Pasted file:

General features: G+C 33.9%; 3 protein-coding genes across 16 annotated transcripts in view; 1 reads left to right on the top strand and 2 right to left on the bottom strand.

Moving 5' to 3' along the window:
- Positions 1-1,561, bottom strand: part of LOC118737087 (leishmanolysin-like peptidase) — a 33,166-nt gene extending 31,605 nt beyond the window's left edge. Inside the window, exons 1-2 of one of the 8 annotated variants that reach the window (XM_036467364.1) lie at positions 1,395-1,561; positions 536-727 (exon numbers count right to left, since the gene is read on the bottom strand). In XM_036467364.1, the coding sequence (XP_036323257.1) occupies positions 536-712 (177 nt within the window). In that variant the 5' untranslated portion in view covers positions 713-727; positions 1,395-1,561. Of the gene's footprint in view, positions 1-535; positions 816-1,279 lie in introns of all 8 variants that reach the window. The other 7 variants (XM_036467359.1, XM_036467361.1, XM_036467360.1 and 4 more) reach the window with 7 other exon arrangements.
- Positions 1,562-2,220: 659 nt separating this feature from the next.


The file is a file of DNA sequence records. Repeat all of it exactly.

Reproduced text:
General features: G+C 33.9%; 3 protein-coding genes across 16 annotated transcripts in view; 1 reads left to right on the top strand and 2 right to left on the bottom strand.

Moving 5' to 3' along the window:
- Positions 1-1,561, bottom strand: part of LOC118737087 (leishmanolysin-like peptidase) — a 33,166-nt gene extending 31,605 nt beyond the window's left edge. Inside the window, exons 1-2 of one of the 8 annotated variants that reach the window (XM_036467364.1) lie at positions 1,395-1,561; positions 536-727 (exon numbers count right to left, since the gene is read on the bottom strand). In XM_036467364.1, the coding sequence (XP_036323257.1) occupies positions 536-712 (177 nt within the window). In that variant the 5' untranslated portion in view covers positions 713-727; positions 1,395-1,561. Of the gene's footprint in view, positions 1-535; positions 816-1,279 lie in introns of all 8 variants that reach the window. The other 7 variants (XM_036467359.1, XM_036467361.1, XM_036467360.1 and 4 more) reach the window with 7 other exon arrangements.
- Positions 1,562-2,220: 659 nt separating this feature from the next.